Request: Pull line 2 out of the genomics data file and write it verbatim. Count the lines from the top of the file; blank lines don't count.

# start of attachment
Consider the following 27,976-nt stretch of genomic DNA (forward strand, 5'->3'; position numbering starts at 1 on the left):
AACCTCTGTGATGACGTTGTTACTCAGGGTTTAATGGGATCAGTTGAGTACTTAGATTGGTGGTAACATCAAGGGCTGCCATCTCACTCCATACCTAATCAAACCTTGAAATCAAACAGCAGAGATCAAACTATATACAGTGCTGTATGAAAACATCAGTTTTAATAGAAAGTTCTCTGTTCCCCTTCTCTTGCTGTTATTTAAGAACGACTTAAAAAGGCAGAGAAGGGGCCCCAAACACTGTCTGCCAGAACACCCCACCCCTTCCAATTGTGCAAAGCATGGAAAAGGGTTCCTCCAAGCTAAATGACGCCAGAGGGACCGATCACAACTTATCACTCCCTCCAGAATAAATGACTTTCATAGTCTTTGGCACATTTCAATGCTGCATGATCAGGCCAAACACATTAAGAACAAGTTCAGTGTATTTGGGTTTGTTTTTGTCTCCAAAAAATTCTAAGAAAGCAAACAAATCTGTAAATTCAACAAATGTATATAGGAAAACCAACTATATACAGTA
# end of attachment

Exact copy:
AACCTCTGTGATGACGTTGTTACTCAGGGTTTAATGGGATCAGTTGAGTACTTAGATTGGTGGTAACATCAAGGGCTGCCATCTCACTCCATACCTAATCAAACCTTGAAATCAAACAGCAGAGATCAAACTATATACAGTGCTGTATGAAAACATCAGTTTTAATAGAAAGTTCTCTGTTCCCCTTCTCTTGCTGTTATTTAAGAACGACTTAAAAAGGCAGAGAAGGGGCCCCAAACACTGTCTGCCAGAACACCCCACCCCTTCCAATTGTGCAAAGCATGGAAAAGGGTTCCTCCAAGCTAAATGACGCCAGAGGGACCGATCACAACTTATCACTCCCTCCAGAATAAATGACTTTCATAGTCTTTGGCACATTTCAATGCTGCATGATCAGGCCAAACACATTAAGAACAAGTTCAGTGTATTTGGGTTTGTTTTTGTCTCCAAAAAATTCTAAGAAAGCAAACAAATCTGTAAATTCAACAAATGTATATAGGAAAACCAACTATATACAGTA